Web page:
But I think the change that matters most, or certainly that is the most interesting to me personally, is the change of self. And while identity can change based on external events, it certainly doesn’t always do so. And sometimes external circumstances can change from the inside out, based on changes of the self.

And then there’s the common temporary changes, such as most New Year’s resolutions, that end in backslides and no long-term change whatsoever.

One of the ways to hold onto change, then, is to craft that change into your personal identity, into how you see yourself, into who you are. For example, I am a person who is confident in her abilities. Or, I am person who cares about eating healthily. Or, I am a person who is kind to others. Or, I am a person who goes out of his way to be generous.

We can incorporate these beliefs into our identities through repeatedly engaging in thought patterns and behaviors that support them. If I go dancing one to three times a week for six months, then it is easy enough to include “I am a dancer” in my self-identity. If I am steadily working on writing projects, then “I am a writer” comes easily as well.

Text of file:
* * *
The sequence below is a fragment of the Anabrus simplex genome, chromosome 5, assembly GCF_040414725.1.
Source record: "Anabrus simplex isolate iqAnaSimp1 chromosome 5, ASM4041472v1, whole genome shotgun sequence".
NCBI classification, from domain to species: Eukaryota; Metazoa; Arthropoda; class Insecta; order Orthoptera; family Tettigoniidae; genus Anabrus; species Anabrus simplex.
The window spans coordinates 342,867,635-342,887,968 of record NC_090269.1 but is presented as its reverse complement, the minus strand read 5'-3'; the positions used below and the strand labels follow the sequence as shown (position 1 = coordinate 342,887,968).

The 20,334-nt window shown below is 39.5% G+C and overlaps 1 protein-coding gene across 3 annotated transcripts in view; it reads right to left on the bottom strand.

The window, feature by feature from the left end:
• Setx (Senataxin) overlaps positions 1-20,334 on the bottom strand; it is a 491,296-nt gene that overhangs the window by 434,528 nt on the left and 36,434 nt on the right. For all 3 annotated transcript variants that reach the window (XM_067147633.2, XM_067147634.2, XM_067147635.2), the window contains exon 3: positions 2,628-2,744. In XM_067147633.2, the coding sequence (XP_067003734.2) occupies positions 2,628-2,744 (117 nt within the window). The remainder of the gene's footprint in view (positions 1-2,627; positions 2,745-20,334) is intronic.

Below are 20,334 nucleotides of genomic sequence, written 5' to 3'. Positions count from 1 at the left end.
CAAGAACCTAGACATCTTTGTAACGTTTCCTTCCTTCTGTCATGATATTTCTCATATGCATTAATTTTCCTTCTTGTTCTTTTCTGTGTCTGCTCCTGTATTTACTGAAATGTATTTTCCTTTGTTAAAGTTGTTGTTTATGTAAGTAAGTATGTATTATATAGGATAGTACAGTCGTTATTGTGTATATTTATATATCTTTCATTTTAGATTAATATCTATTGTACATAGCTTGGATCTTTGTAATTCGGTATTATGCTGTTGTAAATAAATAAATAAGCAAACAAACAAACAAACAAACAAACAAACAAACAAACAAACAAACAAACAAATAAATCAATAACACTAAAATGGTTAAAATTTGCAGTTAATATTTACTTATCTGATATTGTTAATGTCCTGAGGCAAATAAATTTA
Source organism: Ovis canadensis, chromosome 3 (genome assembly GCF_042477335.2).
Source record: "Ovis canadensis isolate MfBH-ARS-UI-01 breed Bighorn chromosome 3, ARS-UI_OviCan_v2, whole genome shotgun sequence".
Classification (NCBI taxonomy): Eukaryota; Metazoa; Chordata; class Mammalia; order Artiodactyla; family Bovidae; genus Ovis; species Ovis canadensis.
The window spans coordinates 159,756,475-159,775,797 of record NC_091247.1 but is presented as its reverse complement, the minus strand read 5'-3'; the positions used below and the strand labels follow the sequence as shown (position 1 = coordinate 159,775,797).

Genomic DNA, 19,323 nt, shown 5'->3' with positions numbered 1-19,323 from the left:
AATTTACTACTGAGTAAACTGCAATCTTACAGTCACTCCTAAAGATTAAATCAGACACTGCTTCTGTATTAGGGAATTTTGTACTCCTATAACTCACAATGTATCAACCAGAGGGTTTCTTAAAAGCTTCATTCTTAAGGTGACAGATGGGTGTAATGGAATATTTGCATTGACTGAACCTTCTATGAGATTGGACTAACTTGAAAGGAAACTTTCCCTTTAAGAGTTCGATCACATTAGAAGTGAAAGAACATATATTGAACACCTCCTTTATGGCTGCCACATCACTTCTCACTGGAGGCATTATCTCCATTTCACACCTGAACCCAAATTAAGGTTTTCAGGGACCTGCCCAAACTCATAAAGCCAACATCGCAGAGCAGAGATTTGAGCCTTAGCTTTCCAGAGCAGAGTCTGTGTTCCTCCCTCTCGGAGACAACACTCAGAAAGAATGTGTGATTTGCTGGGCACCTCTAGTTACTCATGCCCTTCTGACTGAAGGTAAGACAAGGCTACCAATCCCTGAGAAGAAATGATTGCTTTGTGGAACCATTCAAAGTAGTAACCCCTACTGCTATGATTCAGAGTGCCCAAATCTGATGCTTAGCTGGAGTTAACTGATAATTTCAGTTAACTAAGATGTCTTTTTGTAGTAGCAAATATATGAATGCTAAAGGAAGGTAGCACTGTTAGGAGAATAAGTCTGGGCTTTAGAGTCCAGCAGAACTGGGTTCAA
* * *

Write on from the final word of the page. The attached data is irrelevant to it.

And the same holds true of traits. For example, I decided I wanted to be more confident. So I told myself over and over again that I loved myself, even though it felt like one of the stupidest things ever. And I gave myself pep talks. And I encouraged myself to stand with my hands behind my back in a confident pose, especially when I felt the most nervous. And I made the deliberate choice to surround myself with people who boosted my confidence. And I experimented with acting confidently even when I didn’t feel that way to see what happened. And I did all these things for years. Literally.


The test comes in times of stress. Now, invariably when I am faced with a challenge, I think to myself, “Wait. What would I do now in this situation? I have been practicing for this!”

So I’ve been tested these last few stressful weeks. And because I’ve practiced so much, I was pretty pleased with how I was doing. But even so, that much deliberate action during stress was taking its toll, in that I was getting more. and. more. tired. And as I got more tired, my confidence was decreasing. And doing the things I wanted to do and reacting the way I wanted to react was getting more and more difficult. And I was feeling more and more pull from my old identity and from old ways of thinking.

Until that moment at the mirror. Because what I felt wasn’t disappointment or anger or fear. It was confusion.